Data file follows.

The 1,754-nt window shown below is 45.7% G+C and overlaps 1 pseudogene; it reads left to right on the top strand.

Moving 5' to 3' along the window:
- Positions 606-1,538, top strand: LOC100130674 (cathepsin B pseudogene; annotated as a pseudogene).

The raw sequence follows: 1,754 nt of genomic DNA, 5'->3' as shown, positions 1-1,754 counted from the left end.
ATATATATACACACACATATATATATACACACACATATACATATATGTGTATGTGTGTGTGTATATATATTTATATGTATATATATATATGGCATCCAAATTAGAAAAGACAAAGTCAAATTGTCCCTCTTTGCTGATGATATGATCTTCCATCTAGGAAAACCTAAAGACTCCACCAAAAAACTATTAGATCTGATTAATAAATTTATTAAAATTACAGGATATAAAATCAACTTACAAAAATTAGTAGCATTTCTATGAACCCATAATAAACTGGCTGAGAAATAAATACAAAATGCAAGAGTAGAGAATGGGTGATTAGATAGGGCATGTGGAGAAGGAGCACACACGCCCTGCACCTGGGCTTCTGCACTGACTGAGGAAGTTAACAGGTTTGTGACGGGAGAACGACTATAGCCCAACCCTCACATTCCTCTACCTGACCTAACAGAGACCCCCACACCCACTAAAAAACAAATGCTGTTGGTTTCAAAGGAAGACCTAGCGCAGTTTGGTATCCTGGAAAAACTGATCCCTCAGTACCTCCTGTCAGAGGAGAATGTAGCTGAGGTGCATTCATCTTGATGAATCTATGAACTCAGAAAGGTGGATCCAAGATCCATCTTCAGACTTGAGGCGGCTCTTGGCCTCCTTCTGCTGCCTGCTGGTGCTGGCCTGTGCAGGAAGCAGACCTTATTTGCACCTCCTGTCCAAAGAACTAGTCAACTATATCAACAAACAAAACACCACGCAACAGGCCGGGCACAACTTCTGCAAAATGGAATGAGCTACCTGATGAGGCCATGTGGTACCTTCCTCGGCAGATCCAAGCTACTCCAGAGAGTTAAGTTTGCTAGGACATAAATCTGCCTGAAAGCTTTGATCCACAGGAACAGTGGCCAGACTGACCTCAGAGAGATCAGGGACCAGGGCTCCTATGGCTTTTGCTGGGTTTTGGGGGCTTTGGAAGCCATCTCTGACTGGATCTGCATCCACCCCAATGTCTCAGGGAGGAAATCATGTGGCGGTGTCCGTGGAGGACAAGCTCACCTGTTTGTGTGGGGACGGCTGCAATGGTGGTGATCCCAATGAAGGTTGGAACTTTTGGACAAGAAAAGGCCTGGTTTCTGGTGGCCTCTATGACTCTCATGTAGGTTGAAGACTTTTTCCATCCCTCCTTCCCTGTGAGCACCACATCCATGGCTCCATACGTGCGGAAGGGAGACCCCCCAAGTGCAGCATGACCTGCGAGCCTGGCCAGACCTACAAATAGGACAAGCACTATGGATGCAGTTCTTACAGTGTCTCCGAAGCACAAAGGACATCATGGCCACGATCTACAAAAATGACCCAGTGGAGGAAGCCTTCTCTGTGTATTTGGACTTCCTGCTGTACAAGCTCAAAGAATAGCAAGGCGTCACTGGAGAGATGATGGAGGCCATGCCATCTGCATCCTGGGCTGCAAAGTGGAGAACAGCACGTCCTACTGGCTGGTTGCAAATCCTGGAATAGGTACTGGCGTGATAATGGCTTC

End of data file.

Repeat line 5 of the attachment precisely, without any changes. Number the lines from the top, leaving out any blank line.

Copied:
ATATATATACACACACATATATATATACACACACATATACATATATGTGTATGTGTGTGTGTATATATATTTATATGTATATATATATATGGCATCCAAATTAGAAAAGACAAAGTCAAATTGTCCCTCTTTGCTGATGATATGATCTTCCATCTAGGAAAACCTAAAGACTCCACCAAAAAACTATTAGATCTGATTAATAAATTTATTAAAATTACAGGATATAAAATCAACTTACAAAAATTAGTAGCATTTCTATGAACCCATAATAAACTGGCTGAGAAATAAATACAAAATGCAAGAGTAGAGAATGGGTGATTAGATAGGGCATGTGGAGAAGGAGCACACACGCCCTGCACCTGGGCTTCTGCACTGACTGAGGAAGTTAACAGGTTTGTGACGGGAGAACGACTATAGCCCAACCCTCACATTCCTCTACCTGACCTAACAGAGACCCCCACACCCACTAAAAAACAAATGCTGTTGGTTTCAAAGGAAGACCTAGCGCAGTTTGGTATCCTGGAAAAACTGATCCCTCAGTACCTCCTGTCAGAGGAGAATGTAGCTGAGGTGCATTCATCTTGATGAATCTATGAACTCAGAAAGGTGGATCCAAGATCCATCTTCAGACTTGAGGCGGCTCTTGGCCTCCTTCTGCTGCCTGCTGGTGCTGGCCTGTGCAGGAAGCAGACCTTATTTGCACCTCCTGTCCAAAGAACTAGTCAACTATATCAACAAACAAAACACCACGCAACAGGCCGGGCACAACTTCTGCAAAATGGAATGAGCTACCTGATGAGGCCATGTGGTACCTTCCTCGGCAGATCCAAGCTACTCCAGAGAGTTAAGTTTGCTAGGACATAAATCTGCCTGAAAGCTTTGATCCACAGGAACAGTGGCCAGACTGACCTCAGAGAGATCAGGGACCAGGGCTCCTATGGCTTTTGCTGGGTTTTGGGGGCTTTGGAAGCCATCTCTGACTGGATCTGCATCCACCCCAATGTCTCAGGGAGGAAATCATGTGGCGGTGTCCGTGGAGGACAAGCTCACCTGTTTGTGTGGGGACGGCTGCAATGGTGGTGATCCCAATGAAGGTTGGAACTTTTGGACAAGAAAAGGCCTGGTTTCTGGTGGCCTCTATGACTCTCATGTAGGTTGAAGACTTTTTCCATCCCTCCTTCCCTGTGAGCACCACATCCATGGCTCCATACGTGCGGAAGGGAGACCCCCCAAGTGCAGCATGACCTGCGAGCCTGGCCAGACCTACAAATAGGACAAGCACTATGGATGCAGTTCTTACAGTGTCTCCGAAGCACAAAGGACATCATGGCCACGATCTACAAAAATGACCCAGTGGAGGAAGCCTTCTCTGTGTATTTGGACTTCCTGCTGTACAAGCTCAAAGAATAGCAAGGCGTCACTGGAGAGATGATGGAGGCCATGCCATCTGCATCCTGGGCTGCAAAGTGGAGAACAGCACGTCCTACTGGCTGGTTGCAAATCCTGGAATAGGTACTGGCGTGATAATGGCTTC